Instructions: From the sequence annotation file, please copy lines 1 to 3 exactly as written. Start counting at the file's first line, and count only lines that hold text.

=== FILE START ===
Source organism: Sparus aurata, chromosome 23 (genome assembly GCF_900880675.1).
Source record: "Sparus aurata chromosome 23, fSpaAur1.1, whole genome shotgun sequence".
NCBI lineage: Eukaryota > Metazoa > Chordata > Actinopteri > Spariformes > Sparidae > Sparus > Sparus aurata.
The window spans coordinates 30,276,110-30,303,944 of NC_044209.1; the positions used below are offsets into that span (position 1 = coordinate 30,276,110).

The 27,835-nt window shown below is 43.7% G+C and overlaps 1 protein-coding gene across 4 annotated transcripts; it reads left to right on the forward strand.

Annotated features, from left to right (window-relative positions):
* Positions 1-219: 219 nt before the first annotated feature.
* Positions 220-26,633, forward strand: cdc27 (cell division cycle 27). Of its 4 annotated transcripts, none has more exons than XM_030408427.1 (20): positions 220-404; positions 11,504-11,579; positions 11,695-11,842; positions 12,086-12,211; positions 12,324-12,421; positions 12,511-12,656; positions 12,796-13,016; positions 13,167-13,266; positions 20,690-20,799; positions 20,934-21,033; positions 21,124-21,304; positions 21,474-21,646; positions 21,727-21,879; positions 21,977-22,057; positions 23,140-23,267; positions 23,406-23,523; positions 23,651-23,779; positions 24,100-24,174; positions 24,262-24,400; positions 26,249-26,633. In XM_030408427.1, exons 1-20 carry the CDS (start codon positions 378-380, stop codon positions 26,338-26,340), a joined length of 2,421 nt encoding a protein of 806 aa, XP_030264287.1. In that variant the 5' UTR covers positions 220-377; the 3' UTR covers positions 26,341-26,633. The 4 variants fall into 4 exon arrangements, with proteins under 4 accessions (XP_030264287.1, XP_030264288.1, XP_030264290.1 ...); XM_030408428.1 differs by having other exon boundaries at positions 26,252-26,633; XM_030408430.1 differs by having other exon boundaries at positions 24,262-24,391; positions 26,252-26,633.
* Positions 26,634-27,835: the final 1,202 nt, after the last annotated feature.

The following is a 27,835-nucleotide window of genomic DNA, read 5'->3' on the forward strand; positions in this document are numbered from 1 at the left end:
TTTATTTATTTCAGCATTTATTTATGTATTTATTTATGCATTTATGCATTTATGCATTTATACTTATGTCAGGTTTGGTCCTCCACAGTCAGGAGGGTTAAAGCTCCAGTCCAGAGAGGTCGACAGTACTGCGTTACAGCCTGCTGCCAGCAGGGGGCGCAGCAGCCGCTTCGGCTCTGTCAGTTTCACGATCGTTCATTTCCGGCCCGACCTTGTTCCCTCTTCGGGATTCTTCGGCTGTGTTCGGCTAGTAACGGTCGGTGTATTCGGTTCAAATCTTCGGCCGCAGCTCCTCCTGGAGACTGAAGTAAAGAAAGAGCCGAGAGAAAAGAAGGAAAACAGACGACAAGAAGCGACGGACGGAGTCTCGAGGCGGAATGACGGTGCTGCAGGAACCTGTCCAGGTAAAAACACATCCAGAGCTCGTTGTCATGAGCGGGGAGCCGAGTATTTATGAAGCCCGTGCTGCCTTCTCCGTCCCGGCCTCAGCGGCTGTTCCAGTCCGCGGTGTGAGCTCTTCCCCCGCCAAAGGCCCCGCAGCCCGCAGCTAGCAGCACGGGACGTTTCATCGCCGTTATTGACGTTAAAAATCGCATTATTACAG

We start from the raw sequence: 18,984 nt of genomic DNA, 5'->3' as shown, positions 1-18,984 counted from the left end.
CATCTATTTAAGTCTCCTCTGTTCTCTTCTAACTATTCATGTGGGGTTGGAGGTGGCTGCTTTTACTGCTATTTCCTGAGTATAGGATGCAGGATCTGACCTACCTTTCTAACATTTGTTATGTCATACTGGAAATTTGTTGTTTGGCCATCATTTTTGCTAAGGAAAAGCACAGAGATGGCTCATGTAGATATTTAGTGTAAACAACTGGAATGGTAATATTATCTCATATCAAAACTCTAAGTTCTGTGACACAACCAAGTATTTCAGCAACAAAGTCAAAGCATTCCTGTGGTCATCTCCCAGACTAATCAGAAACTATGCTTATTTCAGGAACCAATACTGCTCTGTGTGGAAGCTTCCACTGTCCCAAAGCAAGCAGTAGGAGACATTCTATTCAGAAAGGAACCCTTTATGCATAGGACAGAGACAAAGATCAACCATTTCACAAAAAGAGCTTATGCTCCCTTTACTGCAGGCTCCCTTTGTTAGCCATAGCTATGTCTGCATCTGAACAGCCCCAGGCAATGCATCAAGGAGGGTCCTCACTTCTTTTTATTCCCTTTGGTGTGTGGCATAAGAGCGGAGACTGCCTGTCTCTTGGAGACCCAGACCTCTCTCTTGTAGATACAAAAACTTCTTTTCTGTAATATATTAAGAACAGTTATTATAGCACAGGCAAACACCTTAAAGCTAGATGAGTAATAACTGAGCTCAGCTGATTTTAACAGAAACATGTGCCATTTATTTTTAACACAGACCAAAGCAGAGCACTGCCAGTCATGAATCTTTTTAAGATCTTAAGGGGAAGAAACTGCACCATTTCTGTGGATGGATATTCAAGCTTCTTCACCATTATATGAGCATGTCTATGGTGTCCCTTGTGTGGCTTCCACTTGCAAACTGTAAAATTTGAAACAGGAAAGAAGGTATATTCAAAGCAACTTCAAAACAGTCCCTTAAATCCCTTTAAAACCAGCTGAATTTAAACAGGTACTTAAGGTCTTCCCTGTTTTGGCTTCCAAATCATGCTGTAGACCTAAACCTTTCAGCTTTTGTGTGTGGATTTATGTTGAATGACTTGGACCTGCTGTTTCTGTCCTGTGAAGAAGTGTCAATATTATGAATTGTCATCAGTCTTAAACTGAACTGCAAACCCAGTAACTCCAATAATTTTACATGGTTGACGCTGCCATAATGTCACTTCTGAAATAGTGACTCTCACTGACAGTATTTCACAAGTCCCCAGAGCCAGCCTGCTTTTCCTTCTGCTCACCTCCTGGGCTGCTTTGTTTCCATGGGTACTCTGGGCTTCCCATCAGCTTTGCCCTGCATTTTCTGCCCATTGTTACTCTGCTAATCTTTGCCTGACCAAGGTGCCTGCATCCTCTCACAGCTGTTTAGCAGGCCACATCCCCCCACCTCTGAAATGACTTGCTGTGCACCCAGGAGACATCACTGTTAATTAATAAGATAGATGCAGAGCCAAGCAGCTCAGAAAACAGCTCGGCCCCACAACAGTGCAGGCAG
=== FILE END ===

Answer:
Source organism: Sparus aurata, chromosome 23 (genome assembly GCF_900880675.1).
Source record: "Sparus aurata chromosome 23, fSpaAur1.1, whole genome shotgun sequence".
NCBI lineage: Eukaryota > Metazoa > Chordata > Actinopteri > Spariformes > Sparidae > Sparus > Sparus aurata.